training for agility

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osu shorty
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training for agility

Post by osu shorty » Mon Jun 04, 2007 4:46 pm

What's the best way to start training dogs for agility besides classes? I'm wanting to get mine into it but not sure how to start. He has the jumping part down though :D



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mdmdogs3
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Post by mdmdogs3 » Mon Jun 04, 2007 5:30 pm

as a former agility instructor and competitor
take the classes - you will find out if your dog can perform on the equipment and if you want to do the work required to succeed
you can't afford to purchase or build the equipment needed
and if the classes are any good you don't need to have all of it at home

but here is my disclaimer
I've taken classes from people that didn't have a clue and from world class competitor/teachers
there is a huge difference
plus you need to find a class that suits you and your dog, I couldn't succeed with a very athletic type training style - I'm not athletic :roll: but my dog was very fast so I had to learn how to handle the speed and ability my dog had to the best of my ability
what I'd suggest is - attend some trials - find a competitor or two that intrigues you and might be of similiar athletic ability to you. When they are just sitting around talking ask them who they would recommend for a class in your area
Pick your time - you don't want to interrupt them getting ready to compete but I will guarantee that they will either give you the info or tell you who you need to talk to - to find out...
then go and visit the classes - talk to the instructor and class members - ask if they are the only instructor and if not, who is the other instructor(s) - I was training director at our club and sometimes the club member teaching wasn't always someone that I directed a friend to ;-)

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mdmdogs3
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Post by mdmdogs3 » Mon Jun 04, 2007 5:41 pm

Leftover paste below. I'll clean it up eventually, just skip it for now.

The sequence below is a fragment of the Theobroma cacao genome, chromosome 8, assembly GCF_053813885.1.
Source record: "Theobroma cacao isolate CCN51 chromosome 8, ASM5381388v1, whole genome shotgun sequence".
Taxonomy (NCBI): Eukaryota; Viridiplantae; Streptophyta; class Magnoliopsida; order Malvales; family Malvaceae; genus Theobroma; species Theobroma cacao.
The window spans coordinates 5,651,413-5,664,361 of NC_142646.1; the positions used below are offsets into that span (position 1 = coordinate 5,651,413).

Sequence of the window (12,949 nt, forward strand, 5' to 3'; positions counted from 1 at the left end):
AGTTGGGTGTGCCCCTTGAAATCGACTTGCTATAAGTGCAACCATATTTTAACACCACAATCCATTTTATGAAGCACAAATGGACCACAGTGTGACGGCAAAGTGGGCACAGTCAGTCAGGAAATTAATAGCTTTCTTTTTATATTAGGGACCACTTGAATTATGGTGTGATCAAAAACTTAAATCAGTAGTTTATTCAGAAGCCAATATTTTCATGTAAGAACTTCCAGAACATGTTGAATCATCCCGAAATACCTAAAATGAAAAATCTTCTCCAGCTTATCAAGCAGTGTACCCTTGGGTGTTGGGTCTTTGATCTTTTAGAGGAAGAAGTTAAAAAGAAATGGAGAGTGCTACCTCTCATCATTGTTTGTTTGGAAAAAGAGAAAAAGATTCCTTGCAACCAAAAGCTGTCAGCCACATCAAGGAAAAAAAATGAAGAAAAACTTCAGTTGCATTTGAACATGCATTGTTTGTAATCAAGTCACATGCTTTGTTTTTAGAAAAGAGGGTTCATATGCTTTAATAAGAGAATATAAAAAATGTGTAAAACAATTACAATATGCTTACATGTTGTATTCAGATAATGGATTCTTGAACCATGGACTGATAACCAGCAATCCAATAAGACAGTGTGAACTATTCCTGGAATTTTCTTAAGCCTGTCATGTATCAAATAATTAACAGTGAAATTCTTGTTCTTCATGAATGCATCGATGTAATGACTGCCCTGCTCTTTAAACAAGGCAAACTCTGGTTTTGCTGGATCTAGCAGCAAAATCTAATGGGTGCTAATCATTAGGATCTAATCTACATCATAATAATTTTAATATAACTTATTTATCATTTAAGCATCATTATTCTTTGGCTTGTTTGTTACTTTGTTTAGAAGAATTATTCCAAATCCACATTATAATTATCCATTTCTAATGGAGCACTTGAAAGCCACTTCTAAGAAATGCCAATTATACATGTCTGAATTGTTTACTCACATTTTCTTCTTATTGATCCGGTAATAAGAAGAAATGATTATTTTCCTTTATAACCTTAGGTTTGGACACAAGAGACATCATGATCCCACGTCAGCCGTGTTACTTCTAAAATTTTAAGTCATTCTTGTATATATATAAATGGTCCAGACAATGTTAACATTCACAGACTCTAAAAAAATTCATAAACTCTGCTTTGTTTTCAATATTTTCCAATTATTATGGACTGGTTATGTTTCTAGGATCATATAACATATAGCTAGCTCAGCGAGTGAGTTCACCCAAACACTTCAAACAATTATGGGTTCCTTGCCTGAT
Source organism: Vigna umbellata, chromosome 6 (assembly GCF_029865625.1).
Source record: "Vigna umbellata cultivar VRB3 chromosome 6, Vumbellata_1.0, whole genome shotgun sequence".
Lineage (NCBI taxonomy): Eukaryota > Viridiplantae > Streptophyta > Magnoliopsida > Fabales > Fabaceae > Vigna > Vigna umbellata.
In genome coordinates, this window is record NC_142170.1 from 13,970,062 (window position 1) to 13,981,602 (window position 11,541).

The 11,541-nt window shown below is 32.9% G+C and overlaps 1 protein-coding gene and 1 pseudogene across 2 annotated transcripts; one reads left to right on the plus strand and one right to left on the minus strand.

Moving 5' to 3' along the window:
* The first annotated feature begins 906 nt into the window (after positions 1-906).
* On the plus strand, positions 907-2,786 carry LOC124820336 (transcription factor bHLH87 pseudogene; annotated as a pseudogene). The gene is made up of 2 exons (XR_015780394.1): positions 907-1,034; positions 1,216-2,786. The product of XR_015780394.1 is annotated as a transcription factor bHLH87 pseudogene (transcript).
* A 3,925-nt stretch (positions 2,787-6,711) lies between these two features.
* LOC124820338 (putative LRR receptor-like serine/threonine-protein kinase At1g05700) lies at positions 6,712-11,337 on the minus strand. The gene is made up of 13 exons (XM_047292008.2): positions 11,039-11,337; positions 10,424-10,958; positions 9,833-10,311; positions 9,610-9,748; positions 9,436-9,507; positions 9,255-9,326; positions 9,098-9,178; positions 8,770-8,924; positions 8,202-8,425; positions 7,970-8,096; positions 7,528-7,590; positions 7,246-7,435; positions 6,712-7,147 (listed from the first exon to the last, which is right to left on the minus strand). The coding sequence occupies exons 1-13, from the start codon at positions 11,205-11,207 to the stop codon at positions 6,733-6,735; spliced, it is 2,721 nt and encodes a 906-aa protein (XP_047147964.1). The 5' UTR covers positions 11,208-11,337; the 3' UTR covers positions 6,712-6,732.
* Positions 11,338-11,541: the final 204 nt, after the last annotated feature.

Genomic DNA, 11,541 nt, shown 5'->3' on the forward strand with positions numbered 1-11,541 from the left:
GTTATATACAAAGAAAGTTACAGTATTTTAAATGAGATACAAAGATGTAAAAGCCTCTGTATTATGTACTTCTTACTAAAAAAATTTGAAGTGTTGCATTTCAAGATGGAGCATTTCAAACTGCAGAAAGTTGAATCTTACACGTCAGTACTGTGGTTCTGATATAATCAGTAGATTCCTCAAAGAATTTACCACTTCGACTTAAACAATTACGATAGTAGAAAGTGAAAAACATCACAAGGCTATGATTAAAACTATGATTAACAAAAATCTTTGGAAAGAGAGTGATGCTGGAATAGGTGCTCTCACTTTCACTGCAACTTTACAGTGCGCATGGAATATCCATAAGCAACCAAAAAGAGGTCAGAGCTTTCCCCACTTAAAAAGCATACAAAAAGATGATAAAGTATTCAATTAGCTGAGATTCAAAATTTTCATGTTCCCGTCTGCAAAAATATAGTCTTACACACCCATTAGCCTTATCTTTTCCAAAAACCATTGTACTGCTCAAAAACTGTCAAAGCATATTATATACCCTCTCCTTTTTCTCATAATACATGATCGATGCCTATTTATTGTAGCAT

something else - do extensive work with obedience
your dog in agility needs to be working at full speed with you at full attention -
they must stay where you put them so you can set up the beginning of your run
- rather than just chasing them around the ring trying to fix what is happening (it happens and it is often a trainwreck)

in most trials you have to have your dog stop at a "table" and the dog must sit or lie down and stay there for a set number of seconds (this is very very hard for the dog that just wants to go)

An immediate response to your command is required as these are timed events (and you don't get any extra time!)
(my dog failed to qualify on a course because she was 1/100th of second over time :mad: :mad: :mad:

in our classes we required the dog to sit - stay, down - stay, come when called before the dog was allowed to move on to the second set of classes

now when I say obedience - I don't mean competitive obedience heeling but the attention work really helps.

twmno101
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Re: training for agility

Post by twmno101 » Mon Jul 09, 2007 2:22 pm

There are several things you can do called "groundwork", fundamentals, or basic flatwork. Teach your dog to go to a "target" by using a mousepad, plastic butter dish lid, or other similar flat, distinguishable item and put a little piece of treat (kibble, cheese, or other soft and tantalizing treat) on it. This teaches them to go forward without you right along with them. As mentioned before, teach them very good obedience because with high-drive dogs, you can't get enough focus and attention! Teach them to line up next to you and then to run out around a cone or other "obstacle", using the word "out" as your command. I started mine with using out to get out of the horses stall and he knows that means to go away from me. I also practice running to and from the barn and telling him to "go on", along with giving him the hand signal (which is really like your sending your dog away from you and forward). This teaches him to run ahead of you in a straight line upon command. I could go on and on, but too much for this forum. We should email privately and discuss further. My website is: http://www.freewebs.com/twendtmahew/

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